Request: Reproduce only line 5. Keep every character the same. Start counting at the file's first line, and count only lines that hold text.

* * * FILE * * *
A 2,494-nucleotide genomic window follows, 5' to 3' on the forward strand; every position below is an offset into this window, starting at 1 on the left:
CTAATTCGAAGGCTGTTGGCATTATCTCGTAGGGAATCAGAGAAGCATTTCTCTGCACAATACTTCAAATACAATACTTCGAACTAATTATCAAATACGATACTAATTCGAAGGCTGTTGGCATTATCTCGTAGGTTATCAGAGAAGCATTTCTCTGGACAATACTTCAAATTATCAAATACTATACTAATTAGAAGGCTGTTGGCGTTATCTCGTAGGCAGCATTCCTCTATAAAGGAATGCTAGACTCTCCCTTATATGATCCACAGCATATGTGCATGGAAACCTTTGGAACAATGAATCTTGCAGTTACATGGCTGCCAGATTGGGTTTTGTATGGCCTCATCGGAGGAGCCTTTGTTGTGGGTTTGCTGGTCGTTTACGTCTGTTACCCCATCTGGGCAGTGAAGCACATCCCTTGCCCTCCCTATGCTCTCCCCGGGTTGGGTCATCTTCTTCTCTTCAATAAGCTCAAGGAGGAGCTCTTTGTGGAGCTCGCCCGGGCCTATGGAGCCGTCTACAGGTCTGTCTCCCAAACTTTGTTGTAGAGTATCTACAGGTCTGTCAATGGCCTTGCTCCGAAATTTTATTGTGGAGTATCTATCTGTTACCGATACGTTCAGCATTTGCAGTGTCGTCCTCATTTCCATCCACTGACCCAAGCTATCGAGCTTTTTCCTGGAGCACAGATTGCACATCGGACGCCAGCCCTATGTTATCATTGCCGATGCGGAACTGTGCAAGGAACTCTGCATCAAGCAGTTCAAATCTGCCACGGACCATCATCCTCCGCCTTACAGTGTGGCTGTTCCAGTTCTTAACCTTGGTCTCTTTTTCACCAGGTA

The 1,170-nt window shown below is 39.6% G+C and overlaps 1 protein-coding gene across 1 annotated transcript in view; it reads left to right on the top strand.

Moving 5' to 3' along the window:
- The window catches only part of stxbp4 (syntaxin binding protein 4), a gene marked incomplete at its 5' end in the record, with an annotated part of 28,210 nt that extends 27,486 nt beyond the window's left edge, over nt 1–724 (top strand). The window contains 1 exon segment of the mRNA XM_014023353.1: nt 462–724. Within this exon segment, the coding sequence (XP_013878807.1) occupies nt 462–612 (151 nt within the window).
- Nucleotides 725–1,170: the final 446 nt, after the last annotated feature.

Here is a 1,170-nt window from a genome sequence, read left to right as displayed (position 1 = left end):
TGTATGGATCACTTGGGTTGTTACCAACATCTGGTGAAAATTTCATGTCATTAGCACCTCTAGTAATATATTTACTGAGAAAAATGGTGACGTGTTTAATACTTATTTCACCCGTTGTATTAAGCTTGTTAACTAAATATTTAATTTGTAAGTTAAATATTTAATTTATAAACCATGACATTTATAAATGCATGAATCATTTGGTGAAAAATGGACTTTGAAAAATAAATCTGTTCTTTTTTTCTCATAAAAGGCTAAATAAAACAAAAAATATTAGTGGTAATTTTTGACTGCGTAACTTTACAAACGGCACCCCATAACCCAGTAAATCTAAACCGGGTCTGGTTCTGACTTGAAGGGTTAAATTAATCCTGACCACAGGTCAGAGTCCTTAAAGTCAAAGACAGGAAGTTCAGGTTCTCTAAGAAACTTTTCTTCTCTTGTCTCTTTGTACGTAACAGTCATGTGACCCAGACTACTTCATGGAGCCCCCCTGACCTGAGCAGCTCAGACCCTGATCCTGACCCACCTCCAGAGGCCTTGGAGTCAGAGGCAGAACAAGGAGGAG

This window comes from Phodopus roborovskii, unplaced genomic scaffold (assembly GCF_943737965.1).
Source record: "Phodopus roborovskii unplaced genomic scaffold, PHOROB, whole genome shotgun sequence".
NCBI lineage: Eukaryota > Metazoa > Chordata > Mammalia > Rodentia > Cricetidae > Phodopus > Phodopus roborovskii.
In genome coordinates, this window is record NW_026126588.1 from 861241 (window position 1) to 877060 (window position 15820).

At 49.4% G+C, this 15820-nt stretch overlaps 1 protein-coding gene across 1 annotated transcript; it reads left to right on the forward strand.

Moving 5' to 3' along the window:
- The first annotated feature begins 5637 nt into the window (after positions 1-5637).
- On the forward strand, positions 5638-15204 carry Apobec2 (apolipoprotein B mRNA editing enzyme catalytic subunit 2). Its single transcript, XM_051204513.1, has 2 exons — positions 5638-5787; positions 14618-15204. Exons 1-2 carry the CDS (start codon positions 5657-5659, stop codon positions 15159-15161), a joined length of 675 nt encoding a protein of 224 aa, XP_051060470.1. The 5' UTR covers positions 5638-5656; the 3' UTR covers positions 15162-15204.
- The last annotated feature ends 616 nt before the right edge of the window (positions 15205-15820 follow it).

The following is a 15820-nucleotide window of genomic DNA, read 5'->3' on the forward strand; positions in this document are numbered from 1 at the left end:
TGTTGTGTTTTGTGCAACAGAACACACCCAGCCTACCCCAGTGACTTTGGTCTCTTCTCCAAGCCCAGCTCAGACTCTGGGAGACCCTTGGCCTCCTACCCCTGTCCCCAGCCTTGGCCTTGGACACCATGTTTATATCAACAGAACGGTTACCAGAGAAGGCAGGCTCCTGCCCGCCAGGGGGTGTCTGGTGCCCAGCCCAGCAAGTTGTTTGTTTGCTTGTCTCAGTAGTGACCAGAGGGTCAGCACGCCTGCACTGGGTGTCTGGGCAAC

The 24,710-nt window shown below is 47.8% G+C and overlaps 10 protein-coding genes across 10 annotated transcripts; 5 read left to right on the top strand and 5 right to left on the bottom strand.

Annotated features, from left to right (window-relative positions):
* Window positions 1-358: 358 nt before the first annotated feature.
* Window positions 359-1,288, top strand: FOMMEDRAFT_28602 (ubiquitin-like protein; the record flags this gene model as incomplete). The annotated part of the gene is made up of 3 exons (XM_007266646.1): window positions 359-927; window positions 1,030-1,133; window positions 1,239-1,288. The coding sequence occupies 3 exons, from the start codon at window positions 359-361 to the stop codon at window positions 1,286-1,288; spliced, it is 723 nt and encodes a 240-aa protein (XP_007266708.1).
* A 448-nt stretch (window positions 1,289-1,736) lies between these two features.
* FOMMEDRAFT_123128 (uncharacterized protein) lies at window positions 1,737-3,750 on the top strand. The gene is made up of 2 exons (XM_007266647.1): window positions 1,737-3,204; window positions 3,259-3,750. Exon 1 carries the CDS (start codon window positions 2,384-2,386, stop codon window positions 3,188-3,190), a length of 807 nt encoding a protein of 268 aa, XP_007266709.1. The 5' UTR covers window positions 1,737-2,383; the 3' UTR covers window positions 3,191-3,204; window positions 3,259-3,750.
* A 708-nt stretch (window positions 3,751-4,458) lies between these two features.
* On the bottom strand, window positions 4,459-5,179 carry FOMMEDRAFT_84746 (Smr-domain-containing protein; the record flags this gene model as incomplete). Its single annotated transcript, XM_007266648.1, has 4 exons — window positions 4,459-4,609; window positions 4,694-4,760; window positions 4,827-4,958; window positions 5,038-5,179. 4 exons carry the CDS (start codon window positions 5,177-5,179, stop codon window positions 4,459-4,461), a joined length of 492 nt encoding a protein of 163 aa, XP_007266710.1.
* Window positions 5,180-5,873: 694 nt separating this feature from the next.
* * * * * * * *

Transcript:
- The window catches only part of stxbp4 (syntaxin binding protein 4), a gene marked incomplete at its 5' end in the record, with an annotated part of 28,210 nt that extends 27,486 nt beyond the window's left edge, over nt 1–724 (top strand). The window contains 1 exon segment of the mRNA XM_014023353.1: nt 462–724. Within this exon segment, the coding sequence (XP_013878807.1) occupies nt 462–612 (151 nt within the window).